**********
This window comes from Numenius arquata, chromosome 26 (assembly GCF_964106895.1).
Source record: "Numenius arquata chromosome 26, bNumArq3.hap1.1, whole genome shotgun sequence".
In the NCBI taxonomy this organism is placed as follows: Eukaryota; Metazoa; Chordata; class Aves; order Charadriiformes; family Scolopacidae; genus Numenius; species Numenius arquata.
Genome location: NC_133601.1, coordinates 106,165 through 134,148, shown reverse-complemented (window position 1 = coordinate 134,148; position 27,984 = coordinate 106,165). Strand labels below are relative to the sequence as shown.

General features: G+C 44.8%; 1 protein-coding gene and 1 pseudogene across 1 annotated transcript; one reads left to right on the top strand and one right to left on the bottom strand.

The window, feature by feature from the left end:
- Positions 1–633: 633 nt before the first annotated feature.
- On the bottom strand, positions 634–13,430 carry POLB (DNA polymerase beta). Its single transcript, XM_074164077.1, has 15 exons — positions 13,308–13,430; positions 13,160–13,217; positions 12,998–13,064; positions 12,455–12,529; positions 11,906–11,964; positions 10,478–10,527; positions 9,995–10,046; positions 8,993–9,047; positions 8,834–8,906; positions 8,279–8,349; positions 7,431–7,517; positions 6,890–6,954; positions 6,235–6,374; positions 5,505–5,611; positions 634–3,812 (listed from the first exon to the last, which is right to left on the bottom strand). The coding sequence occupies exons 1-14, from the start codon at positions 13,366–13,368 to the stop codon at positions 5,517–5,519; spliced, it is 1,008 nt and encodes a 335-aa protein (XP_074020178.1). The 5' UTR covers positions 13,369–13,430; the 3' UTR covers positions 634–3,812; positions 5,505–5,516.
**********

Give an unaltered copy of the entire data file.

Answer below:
This window comes from Numenius arquata, chromosome 26 (assembly GCF_964106895.1).
Source record: "Numenius arquata chromosome 26, bNumArq3.hap1.1, whole genome shotgun sequence".
In the NCBI taxonomy this organism is placed as follows: Eukaryota; Metazoa; Chordata; class Aves; order Charadriiformes; family Scolopacidae; genus Numenius; species Numenius arquata.
Genome location: NC_133601.1, coordinates 106,165 through 134,148, shown reverse-complemented (window position 1 = coordinate 134,148; position 27,984 = coordinate 106,165). Strand labels below are relative to the sequence as shown.

General features: G+C 44.8%; 1 protein-coding gene and 1 pseudogene across 1 annotated transcript; one reads left to right on the top strand and one right to left on the bottom strand.

The window, feature by feature from the left end:
- Positions 1–633: 633 nt before the first annotated feature.
- On the bottom strand, positions 634–13,430 carry POLB (DNA polymerase beta). Its single transcript, XM_074164077.1, has 15 exons — positions 13,308–13,430; positions 13,160–13,217; positions 12,998–13,064; positions 12,455–12,529; positions 11,906–11,964; positions 10,478–10,527; positions 9,995–10,046; positions 8,993–9,047; positions 8,834–8,906; positions 8,279–8,349; positions 7,431–7,517; positions 6,890–6,954; positions 6,235–6,374; positions 5,505–5,611; positions 634–3,812 (listed from the first exon to the last, which is right to left on the bottom strand). The coding sequence occupies exons 1-14, from the start codon at positions 13,366–13,368 to the stop codon at positions 5,517–5,519; spliced, it is 1,008 nt and encodes a 335-aa protein (XP_074020178.1). The 5' UTR covers positions 13,369–13,430; the 3' UTR covers positions 634–3,812; positions 5,505–5,516.